Dr. Kevin Conway, Curator of Fishes at the Biodiversity Research and Teaching Collections, and Dr. Phil Hastings, Professor and Curator of Marine Vertebrates at SCRIPPS, describe a new species of clingfish from the Los Frailes canyon in the southwestern Gulf of California. This group of fishes is best known for occurring in rocky intertidal and shallow subtidal reef areas in the western Atlantic. The discovery of this new species the “Canyon Clingfish” is additionally noteworthy because the specimen was collected at a greater depth than most species of this group are known to occur. Read the full description here.
Collection of Birds at Biodiversity Research and Teaching Collections adds a rare bird and reaches 24,000 specimens.
The Collection of Birds at the BRTC now contains over 24,000 specimens! Historically the collection has focused on specimens from the United States and Texas (63% of the collection) and Mexico (14%), but it also includes specimens from 64 additional countries. Over the past eight years, the collection has grown from ca. 14,500 specimens, and has added material not only from Texas, but from expeditions to Armenia, Benin, Democratic Republic of the Congo, Italy, and South Africa. In fact, 5% of the collection is now from South Africa. These international expeditions have been related to research being conducted by Dr. Gary Voelker (Professor and Faculty Curator of Birds), his graduate and undergraduate students, and BRTC staff. Because of these expeditions, the collection has not only grown in numbers, but in species diversity as well. This diversity is represented by 1,662 species, from 785 genera and 163 families. The majority of specimens are prepared as study skins; however, the collections include nearly 1,950 skeletons, 315 fluid preserved specimens, 434 egg sets and 3,201 open wings. The Collection also maintains a rapidly growing collection of tissues (over 8,200) and blood samples associated with voucher specimens.
Since the inception of the BRTC, research projects by faculty, students and staff at Texas A&M University have provided most of the material in this collection; however, the collection has also grown through acquisition of the ornithology collections of Guadalupe Mountains National Park, Austin College, Southern Methodist University, Midwestern University and the University of North Texas. And, we have a network of people that salvage specimens for us. Our fantastic cadres of interns and volunteers have been instrumental in helping us deal with this influx of specimens, via preparing specimens and assisting in collection curation. As the only active ornithology collection in Texas, in terms of research activities, we anticipate continued growth in numbers and diversity that will not only benefit research, but the many Wildlife and Fisheries Sciences students taking courses that extensively utilize the collection.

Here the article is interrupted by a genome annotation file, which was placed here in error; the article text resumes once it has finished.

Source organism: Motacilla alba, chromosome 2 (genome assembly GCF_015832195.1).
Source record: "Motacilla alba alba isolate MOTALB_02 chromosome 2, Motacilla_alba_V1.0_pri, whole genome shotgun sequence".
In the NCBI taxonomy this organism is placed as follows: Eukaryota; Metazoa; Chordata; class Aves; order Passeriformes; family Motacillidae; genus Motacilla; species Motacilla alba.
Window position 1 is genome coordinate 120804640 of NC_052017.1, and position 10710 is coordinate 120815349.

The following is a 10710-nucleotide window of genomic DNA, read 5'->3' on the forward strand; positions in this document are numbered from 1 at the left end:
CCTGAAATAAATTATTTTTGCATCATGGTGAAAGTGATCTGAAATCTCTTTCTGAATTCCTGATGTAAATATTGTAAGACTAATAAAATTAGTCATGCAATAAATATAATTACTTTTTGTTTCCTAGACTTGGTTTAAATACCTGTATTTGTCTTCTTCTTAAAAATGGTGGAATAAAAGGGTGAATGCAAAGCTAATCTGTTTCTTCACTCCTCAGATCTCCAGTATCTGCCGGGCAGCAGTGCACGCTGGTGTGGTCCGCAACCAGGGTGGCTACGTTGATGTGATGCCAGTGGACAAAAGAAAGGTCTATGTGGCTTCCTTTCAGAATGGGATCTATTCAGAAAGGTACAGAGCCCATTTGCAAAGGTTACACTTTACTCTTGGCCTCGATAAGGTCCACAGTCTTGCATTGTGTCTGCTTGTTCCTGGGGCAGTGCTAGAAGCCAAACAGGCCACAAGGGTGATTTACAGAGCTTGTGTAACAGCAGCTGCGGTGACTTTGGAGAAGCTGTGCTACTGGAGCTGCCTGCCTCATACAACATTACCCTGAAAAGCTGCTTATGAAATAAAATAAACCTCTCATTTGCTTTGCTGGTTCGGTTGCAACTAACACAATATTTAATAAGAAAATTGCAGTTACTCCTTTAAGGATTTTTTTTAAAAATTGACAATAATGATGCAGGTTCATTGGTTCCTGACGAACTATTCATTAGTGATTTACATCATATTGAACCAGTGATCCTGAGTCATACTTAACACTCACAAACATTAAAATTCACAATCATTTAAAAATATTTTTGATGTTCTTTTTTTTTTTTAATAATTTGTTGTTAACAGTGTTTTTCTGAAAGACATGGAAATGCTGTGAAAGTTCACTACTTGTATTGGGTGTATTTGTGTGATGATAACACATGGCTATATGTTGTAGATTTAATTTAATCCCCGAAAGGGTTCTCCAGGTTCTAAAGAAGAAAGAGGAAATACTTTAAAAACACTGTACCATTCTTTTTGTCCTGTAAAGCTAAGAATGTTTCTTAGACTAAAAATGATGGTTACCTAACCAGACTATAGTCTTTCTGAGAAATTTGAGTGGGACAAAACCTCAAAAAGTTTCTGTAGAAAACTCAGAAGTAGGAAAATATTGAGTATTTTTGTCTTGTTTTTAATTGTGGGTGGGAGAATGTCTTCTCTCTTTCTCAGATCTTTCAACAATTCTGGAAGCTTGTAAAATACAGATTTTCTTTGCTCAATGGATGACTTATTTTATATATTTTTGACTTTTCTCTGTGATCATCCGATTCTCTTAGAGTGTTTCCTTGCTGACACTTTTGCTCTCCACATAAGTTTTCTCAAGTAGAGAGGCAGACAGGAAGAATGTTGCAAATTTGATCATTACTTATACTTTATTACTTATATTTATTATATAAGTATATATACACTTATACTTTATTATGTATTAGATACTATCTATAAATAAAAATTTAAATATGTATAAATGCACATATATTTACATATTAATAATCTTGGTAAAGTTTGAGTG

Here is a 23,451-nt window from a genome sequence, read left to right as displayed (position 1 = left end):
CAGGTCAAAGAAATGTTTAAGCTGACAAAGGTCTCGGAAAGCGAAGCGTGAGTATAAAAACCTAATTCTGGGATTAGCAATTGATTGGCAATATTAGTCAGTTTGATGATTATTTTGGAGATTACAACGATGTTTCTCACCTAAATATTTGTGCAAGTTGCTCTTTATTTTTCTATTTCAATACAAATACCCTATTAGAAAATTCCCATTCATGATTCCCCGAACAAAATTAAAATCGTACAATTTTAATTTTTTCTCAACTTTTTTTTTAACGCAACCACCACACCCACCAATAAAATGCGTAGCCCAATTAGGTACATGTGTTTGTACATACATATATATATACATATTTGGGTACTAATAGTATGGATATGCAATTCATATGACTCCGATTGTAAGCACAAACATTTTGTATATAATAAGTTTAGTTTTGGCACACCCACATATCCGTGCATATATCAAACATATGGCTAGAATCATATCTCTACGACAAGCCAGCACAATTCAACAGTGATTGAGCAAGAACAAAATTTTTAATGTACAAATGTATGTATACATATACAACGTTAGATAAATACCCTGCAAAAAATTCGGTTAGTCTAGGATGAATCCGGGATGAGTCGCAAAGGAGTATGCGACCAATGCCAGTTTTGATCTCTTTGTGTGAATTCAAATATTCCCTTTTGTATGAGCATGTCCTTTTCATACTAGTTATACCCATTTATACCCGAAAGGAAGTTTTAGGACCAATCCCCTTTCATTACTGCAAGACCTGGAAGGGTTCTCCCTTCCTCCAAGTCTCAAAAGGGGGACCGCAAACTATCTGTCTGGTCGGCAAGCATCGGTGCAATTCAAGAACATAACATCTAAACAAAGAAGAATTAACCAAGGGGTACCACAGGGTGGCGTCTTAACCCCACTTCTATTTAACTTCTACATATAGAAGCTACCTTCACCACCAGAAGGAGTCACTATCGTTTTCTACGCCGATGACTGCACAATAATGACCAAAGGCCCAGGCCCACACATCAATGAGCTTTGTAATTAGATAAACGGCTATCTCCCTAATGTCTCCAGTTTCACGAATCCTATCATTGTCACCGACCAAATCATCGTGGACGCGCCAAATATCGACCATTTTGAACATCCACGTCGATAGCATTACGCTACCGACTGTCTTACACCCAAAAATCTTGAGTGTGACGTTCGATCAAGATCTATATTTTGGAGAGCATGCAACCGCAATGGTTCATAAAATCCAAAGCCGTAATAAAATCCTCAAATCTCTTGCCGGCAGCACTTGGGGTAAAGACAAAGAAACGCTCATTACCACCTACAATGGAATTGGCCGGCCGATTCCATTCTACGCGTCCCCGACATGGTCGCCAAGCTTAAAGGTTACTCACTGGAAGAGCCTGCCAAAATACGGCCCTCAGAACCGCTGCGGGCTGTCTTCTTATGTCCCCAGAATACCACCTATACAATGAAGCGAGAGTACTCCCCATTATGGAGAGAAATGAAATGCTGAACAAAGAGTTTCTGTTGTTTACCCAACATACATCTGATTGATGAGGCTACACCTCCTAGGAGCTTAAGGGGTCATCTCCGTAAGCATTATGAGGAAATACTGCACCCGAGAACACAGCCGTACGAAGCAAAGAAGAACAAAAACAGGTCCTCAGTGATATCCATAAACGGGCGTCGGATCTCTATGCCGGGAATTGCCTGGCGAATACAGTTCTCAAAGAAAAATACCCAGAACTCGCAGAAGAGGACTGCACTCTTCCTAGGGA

Specimen number 24,000 is a federally endangered Whooping Crane. This specimen is one of two birds illegally shot in east Texas earlier this year. We’ve been working with USFWS Special Agents to ensure that these specimens and their data are made available to the scientific community thru accession into BRTC. This specimen represents only the 37th specimen of Whooping Crane from Texas, with a majority of the other specimens dating from the late 1800’s.
Department of Wildlife and Fisheries Sciences Fall Newsletter – check it out here: WFSC Fall Newsletter!
WFSC team discovers three new species of African forest robins in the genus Stiphrornis!
The paper describing these new species has been published online in Systematics and Biodiversity (http://www.tandfonline.com/doi/full/10.1080/14772000.2016.1226978). The three species are named Stiphrornis inexpectatus, the Ghana Forest Robin; Stiphrornis dahomeyensis, the Dahomey Forest Robin, and Stiphrornis rudderi, Rudder’s Forest Robin. The latter, Rudder’s Forest Robin, is named in honor of James Earl Rudder, former president of Texas A&M University. The type specimens for dahomeyensis and rudderi (pictured below) are housed in the Collection of Birds at the BRTC. This discovery provides additional evidence that a substantial amount of cryptic diversity exists in Afrotropical forests, which are in need of further study.